The quick read: How President Trump will affect finance


London often benefits from upheaval in the US and may do so again this time, some City executives reckon.

Just hours after the vote, an FN Breakfast Briefing found some grounds for optimism. Trump the team player? It’s possible.

NYU Stern professor and former Goldman partner Roy C. Smith also strikes an optimistic note, saying that now the campaign is over Trump should be able to start attracting talented advisers.

FN rounded up the first reactions as the news was still fresh, from Martin Gilbert, Sharon Bowles, Jon Moulton and many more.


The uncertainty will put a chill on big-ticket M&A, dealmakers reckon. Some existing deals may struggle to complete.

Regulation under Trump could be positive for banks (and fund managers too), say the research team at Keefe, Bruyette and Woods.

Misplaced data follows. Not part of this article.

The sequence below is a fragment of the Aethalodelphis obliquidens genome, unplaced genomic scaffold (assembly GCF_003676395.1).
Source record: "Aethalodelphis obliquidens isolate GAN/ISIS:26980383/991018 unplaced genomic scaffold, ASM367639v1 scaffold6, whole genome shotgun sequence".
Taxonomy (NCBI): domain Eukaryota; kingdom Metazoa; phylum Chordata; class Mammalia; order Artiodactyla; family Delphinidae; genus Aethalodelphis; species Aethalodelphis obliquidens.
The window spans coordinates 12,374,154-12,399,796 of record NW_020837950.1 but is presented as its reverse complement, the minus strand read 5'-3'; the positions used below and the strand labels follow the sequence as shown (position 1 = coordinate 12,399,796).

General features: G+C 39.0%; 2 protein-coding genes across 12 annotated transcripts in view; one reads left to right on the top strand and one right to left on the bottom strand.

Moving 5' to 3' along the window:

But don’t bet that Trump’s Make America Great Again will also mean Make Wall Street Great Again comments Mark Cobley.

US bank stocks lifted on open. But overall the outlook for Wall Street is cloudy.


Emerging markets are wobbling because of fears of a trade war – and that’s bad news for emerging markets-focused fund managers including Ashmore and Aberdeen.

WSJ’s James Mackintosh reckons the Trump presidency may be poor for markets but it won’t be his fault.

An economist at Berenberg says the vote will make it easier for Mario Draghi to extend the bank’s €1.7 trillion quantitative easing programme.

Private equity execs in the US should fear a Trump tax rise and relish a Trump tax cut.


Traders had hoped for the stability of a Clinton victory and were left in shock at the vote.

Trading got off to a roaring start in Europe but it wasn’t at the crazy levels seen after the June 23 Brexit vote.

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